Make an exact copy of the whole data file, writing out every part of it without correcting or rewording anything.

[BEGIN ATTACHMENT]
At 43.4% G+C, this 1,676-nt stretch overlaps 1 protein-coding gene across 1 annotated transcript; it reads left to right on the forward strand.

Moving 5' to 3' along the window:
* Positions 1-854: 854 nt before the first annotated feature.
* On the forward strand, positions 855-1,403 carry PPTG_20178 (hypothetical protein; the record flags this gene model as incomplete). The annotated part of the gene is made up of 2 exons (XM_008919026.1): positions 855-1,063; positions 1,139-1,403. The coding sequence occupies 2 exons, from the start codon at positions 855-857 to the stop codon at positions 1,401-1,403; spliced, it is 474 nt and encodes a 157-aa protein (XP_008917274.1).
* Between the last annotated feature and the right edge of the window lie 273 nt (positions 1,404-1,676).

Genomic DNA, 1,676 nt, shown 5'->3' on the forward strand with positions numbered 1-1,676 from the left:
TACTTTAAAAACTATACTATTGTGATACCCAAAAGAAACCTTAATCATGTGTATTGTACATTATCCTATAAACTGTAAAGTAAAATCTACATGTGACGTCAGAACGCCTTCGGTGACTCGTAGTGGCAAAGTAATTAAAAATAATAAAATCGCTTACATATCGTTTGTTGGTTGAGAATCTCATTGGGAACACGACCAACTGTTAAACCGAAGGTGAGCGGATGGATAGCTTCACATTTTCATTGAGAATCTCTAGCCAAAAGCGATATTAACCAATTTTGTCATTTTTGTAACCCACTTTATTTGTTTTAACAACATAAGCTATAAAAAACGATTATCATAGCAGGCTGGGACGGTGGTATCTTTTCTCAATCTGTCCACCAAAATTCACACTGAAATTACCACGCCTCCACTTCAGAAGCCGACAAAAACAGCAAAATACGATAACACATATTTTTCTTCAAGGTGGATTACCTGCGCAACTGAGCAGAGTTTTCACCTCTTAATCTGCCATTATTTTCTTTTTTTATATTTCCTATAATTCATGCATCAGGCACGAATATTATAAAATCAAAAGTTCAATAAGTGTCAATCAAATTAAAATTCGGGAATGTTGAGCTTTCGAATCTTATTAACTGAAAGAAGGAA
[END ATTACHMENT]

At 43.4% G+C, this 1,676-nt stretch overlaps 1 protein-coding gene across 1 annotated transcript; it reads left to right on the forward strand.

Moving 5' to 3' along the window:
* Positions 1-854: 854 nt before the first annotated feature.
* On the forward strand, positions 855-1,403 carry PPTG_20178 (hypothetical protein; the record flags this gene model as incomplete). The annotated part of the gene is made up of 2 exons (XM_008919026.1): positions 855-1,063; positions 1,139-1,403. The coding sequence occupies 2 exons, from the start codon at positions 855-857 to the stop codon at positions 1,401-1,403; spliced, it is 474 nt and encodes a 157-aa protein (XP_008917274.1).
* Between the last annotated feature and the right edge of the window lie 273 nt (positions 1,404-1,676).

Genomic DNA, 1,676 nt, shown 5'->3' on the forward strand with positions numbered 1-1,676 from the left:
TACTTTAAAAACTATACTATTGTGATACCCAAAAGAAACCTTAATCATGTGTATTGTACATTATCCTATAAACTGTAAAGTAAAATCTACATGTGACGTCAGAACGCCTTCGGTGACTCGTAGTGGCAAAGTAATTAAAAATAATAAAATCGCTTACATATCGTTTGTTGGTTGAGAATCTCATTGGGAACACGACCAACTGTTAAACCGAAGGTGAGCGGATGGATAGCTTCACATTTTCATTGAGAATCTCTAGCCAAAAGCGATATTAACCAATTTTGTCATTTTTGTAACCCACTTTATTTGTTTTAACAACATAAGCTATAAAAAACGATTATCATAGCAGGCTGGGACGGTGGTATCTTTTCTCAATCTGTCCACCAAAATTCACACTGAAATTACCACGCCTCCACTTCAGAAGCCGACAAAAACAGCAAAATACGATAACACATATTTTTCTTCAAGGTGGATTACCTGCGCAACTGAGCAGAGTTTTCACCTCTTAATCTGCCATTATTTTCTTTTTTTATATTTCCTATAATTCATGCATCAGGCACGAATATTATAAAATCAAAAGTTCAATAAGTGTCAATCAAATTAAAATTCGGGAATGTTGAGCTTTCGAATCTTATTAACTGAAAGAAGGAA